After I saw the trailer for “Scoob!,” I was excited to see the new animated adventure on the big screen. I thought it looked like an entertaining return to classic Scooby-Doo antics with a modern flair. It also was set to feature three other Hanna Barbera properties: Blue Falcon, Captain Caveman and Dick Dastardly. The introduction of these Hanna Barbera characters would potentially open a larger Hanna Barbera Universe.
Some are burnt out on cinematic universes after Marvel’s domination and the failure of the DC Comics Extended Universe or the Dark Universe featuring Universal monsters. But I like the concept of universes and bringing classic cartoon characters together. How else do you make 50-year-old cartoons relevant?
Warner Bros. later announced on April 21 that the new Scooby-Doo movie would arrive on Video on Demand sites on May 15. I was willing to pay extra for the premium big-screen format of the film, but I wasn’t so sure that I was willing to pay $20 to rent or $25 to buy it. Unfortunately, there aren’t many new movies available to review, so I ponied up the cash.
I wish the movie cost less, but I don’t entirely regret my decision to buy it. “Scoob!” was entertaining, and it wasn’t too long or too short. The new movie also had plenty of humor to keep my wife and me engaged. This release is by no means an animated game changer, but it’s worth watching. Though, I would wait until it’s priced lower or released in theaters.
In “Scoob!” Mystery Inc. faces its greatest challenge yet when Dick Dastardly, famed Wacky Racer, plans to unleash Cerberus’s might on the world. Scooby-Doo and the gang must team up with Blue Falcon and Dyno-Mutt to stop the evil villain.
“Scoob!” is not a mystery film, and some Scooby-Doo purists will be bothered by that. That said, it’s not surprising this is the direction producers took. Nowadays, bombastic superhero spectacle is one of the few ways to get people into a movie theater, so why not inject the classic cartoon with it?
For the most part, this choice works. The inclusion of Blue Falcon and Dyno-Mutt reminded me of some of my favorite Scooby-Doo episodes when Batman and Robin showed up to help the teen detectives and their dog. However, the action and spectacle in those episodes were a bit tame. Imagine those episodes but turned up to 11, and you have “Scoob!”
Before the writers and director leap into the superhero action of Blue Falcon, they start in a more-grounded place by introducing audiences once again to Shaggy, Scooby, Fred, Daphne and Velma. This opening features all the Mystery Inc. members as pre-teens and calls back to the delightful ’90s cartoon, “A Pup Named Scooby-Doo.” Plus, after this prologue, the animators recreated the “Where Are You, Scooby-Doo?” intro using 3-D animation. This bit of nostalgia-inducing imagery was enough to hook me.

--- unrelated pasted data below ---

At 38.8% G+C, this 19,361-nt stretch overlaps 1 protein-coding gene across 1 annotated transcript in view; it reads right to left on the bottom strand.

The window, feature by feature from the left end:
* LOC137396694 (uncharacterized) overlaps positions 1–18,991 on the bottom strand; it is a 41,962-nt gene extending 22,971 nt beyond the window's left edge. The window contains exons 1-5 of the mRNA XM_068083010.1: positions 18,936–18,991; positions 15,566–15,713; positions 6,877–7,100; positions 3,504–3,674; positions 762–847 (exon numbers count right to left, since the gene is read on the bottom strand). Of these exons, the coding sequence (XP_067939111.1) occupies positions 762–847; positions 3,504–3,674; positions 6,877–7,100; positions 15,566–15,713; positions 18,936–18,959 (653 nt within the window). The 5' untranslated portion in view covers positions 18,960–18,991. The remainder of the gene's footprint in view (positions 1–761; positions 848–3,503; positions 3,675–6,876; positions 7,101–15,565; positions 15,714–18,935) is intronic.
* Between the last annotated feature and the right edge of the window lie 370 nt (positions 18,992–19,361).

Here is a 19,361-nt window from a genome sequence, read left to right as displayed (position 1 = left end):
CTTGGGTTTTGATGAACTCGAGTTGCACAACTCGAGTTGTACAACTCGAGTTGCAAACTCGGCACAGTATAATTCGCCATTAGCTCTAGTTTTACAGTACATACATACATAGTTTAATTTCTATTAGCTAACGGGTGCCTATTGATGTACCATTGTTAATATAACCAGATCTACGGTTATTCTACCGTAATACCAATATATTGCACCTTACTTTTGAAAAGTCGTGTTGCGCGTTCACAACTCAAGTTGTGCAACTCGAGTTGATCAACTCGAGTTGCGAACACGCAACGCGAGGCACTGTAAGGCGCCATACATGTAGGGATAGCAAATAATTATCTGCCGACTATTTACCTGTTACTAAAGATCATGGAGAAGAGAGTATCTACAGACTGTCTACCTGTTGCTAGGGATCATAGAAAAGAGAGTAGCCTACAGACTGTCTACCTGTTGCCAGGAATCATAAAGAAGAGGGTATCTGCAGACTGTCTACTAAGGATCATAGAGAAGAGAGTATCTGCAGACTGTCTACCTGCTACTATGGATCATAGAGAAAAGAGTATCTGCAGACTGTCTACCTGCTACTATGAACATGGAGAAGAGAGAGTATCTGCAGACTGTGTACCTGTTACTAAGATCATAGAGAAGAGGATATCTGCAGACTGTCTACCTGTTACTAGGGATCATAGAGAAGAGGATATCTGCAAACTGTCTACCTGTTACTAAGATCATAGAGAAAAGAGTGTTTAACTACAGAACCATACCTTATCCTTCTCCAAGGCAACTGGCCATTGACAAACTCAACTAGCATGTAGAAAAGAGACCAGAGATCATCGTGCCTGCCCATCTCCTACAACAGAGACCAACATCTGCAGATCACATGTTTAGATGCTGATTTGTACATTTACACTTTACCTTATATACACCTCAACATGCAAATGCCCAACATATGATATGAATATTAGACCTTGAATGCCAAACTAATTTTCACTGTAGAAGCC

By acknowledging the past, the animators, writers, and director show their love for the property, which is present throughout the movie. That love is also in the jokes, but not all of them land. Regardless, I could tell that this team was trying its best to make a cartoon that would appeal to all ages, for better or worse.
“Scoob!” works best when the characters are performing slapstick bits. It can be a bit cringy, though, when the writers put modern humor in the dialogue. For instance, there are references to Ikea and toxic masculinity that don’t work well, but they happen so quickly that they don’t interfere with the momentum of the movie. I think the humor in the screenplay works best when the dialogue is more dryly delivered.
The actor who best captures this is Ken Jeong, who plays an intellectual Dyno-Mutt opposite Mark Wahlberg’s over-the-top frat boy version of Blue Falcon. Their back-and-forth is perfectly punctuated when Dyno-Mutt constantly refers to Wahlberg’s Blue Falcon as “Brian” because he is the child of the original Blue Falcon.
Frank Welker is also an obvious standout in the cast because he has been playing the titular character since 2002. He does a great job capturing the joyful spirit of Scooby-Doo but has nailed the nuance of all of the character’s emotions.
Will Forte does well as Shaggy; however, Matthew Lillard should have played the role considering he has since 2002’s live-action “Scooby-Doo” movie. Zac Efron, Amanda Seyfried and Gina Rodriquez are Fred, Daphne and Velma, respectively, and they’re all fine in their roles. Regardless, I don’t think this movie needed “big” names to perform the voices when great voice actors have been playing the characters for years.
Regardless of the disrespect to the former Scooby-Doo voice actors, “Scoob!” is a fun movie that the whole family can enjoy. There are enough nostalgic nods to the original show to keep older audiences happy, great gags to hit young funny bones, and superhero action for those craving it.